Recent research confirms the enhanced hazard posed by the alpha emissions of depleted uranium. Scientists at the Radiation and Genome Stability Unit at Harwell in Oxfordshire, UK, working in conjunction with Mount Vernon Hospital in London, produced direct evidence that a single alpha particle emitted from DU can produce unrepaired genetic alterations in cells that are passed on to daughter cells during cell division. Groups of human blood cells were exposed to a single alpha particle and left to divide a dozen times or more. Study of this cell population revealed that 25% of the daughter cells had distinctive patterns of bent and broken chromosomes. Such damage can be a precursor to cancer expression. According to Professor Dudley Goodhead, the Harwell unit’s director: “This work shows for the first time that even a single alpha particle can induce genomic instability in a cell” [2].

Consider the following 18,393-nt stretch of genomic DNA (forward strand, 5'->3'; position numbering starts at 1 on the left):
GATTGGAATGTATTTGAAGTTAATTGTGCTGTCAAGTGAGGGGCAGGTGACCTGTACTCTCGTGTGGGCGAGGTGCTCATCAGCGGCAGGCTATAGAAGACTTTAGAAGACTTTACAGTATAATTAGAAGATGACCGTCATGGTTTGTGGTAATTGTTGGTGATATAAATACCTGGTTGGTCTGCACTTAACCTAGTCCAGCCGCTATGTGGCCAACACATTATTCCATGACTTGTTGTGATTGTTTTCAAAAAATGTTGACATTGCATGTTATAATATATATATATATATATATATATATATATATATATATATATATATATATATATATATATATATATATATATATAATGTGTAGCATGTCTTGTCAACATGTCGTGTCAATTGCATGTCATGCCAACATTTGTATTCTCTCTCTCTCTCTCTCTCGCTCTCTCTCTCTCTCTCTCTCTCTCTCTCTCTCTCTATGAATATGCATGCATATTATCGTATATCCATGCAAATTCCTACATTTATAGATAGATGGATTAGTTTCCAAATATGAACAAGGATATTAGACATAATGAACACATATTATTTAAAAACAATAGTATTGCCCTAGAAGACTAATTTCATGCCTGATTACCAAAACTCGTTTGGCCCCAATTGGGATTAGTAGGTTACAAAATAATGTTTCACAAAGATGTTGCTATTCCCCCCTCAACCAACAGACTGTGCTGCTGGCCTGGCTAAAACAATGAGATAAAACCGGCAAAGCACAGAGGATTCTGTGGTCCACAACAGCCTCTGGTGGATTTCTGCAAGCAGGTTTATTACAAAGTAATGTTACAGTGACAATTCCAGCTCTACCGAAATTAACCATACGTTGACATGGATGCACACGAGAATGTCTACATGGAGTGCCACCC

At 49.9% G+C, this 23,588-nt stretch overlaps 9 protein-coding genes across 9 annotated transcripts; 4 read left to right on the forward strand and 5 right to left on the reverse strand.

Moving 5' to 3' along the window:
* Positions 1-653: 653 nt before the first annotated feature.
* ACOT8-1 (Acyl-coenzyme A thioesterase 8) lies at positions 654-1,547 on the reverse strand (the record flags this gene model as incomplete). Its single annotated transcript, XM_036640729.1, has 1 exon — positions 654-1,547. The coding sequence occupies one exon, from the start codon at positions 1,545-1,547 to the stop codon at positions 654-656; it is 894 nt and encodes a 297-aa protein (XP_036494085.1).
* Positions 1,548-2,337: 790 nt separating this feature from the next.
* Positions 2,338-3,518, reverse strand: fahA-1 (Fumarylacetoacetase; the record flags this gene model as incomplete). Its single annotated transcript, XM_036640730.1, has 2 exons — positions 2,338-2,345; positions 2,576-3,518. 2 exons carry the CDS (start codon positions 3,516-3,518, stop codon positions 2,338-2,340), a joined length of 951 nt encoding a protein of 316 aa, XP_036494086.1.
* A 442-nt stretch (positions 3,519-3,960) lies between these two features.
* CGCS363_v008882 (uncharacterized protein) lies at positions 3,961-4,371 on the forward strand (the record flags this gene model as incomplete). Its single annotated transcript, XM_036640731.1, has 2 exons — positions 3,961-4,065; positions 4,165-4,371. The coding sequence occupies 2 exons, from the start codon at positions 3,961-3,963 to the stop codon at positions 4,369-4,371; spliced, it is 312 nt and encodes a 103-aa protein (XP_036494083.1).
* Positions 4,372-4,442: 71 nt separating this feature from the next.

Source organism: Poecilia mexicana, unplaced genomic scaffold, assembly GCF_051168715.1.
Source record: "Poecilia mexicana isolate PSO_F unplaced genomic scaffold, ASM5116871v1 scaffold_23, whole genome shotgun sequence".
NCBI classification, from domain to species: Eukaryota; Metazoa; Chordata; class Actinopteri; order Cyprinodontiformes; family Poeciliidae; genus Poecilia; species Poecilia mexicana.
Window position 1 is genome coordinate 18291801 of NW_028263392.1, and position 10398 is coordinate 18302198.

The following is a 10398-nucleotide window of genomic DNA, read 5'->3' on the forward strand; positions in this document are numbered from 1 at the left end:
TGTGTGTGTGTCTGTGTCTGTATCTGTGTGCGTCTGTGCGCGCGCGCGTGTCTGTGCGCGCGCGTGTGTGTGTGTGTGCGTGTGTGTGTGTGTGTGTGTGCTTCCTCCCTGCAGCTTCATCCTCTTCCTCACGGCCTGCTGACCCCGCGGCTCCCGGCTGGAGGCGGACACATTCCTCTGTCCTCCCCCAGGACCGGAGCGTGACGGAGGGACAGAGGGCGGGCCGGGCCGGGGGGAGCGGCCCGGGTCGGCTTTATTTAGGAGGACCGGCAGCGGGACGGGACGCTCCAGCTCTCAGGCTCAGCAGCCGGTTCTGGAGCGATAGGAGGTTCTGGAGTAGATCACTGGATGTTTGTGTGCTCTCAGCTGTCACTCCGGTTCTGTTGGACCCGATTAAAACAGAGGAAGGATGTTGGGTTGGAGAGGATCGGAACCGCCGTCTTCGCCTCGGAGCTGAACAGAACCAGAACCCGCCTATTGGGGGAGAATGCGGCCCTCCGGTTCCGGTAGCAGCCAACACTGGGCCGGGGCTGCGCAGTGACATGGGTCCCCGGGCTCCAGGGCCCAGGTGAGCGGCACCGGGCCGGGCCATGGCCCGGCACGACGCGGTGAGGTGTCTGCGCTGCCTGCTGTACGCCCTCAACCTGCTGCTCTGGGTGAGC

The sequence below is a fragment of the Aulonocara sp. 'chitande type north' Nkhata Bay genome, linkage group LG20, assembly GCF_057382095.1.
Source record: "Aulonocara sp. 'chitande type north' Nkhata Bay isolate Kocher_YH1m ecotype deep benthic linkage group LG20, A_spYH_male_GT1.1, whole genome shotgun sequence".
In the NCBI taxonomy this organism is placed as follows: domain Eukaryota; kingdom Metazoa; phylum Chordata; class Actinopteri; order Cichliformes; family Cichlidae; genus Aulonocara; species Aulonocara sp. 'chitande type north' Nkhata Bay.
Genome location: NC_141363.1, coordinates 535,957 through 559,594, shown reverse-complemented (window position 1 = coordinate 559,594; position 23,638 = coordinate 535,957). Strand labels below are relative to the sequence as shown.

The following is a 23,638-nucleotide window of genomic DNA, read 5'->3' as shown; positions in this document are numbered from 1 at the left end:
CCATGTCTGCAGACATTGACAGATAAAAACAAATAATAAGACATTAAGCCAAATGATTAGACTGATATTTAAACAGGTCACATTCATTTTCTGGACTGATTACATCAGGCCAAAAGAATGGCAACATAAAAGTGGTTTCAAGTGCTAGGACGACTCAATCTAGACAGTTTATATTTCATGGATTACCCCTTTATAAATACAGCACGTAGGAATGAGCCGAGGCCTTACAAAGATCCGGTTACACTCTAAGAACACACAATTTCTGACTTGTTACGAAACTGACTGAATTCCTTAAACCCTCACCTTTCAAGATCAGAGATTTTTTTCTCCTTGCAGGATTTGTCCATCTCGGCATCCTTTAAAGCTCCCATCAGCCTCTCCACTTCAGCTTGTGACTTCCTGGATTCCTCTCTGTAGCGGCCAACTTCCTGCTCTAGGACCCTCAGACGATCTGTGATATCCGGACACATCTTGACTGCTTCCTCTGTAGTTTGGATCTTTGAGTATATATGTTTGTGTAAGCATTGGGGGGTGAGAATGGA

[1] European Committee on Radiation Risk (ECRR). Recommendations of the European Committee on Radiation Risk: the Health Effects of Ionising Radiation Exposure at Low Doses for Radiation Protection Purposes. Regulators' Edition. Brussels; 2003.

Edwards R. How Just One Single Atom of DU Can Cause Cancer. Sunday Herald (Scotland), Jan 21., 2001.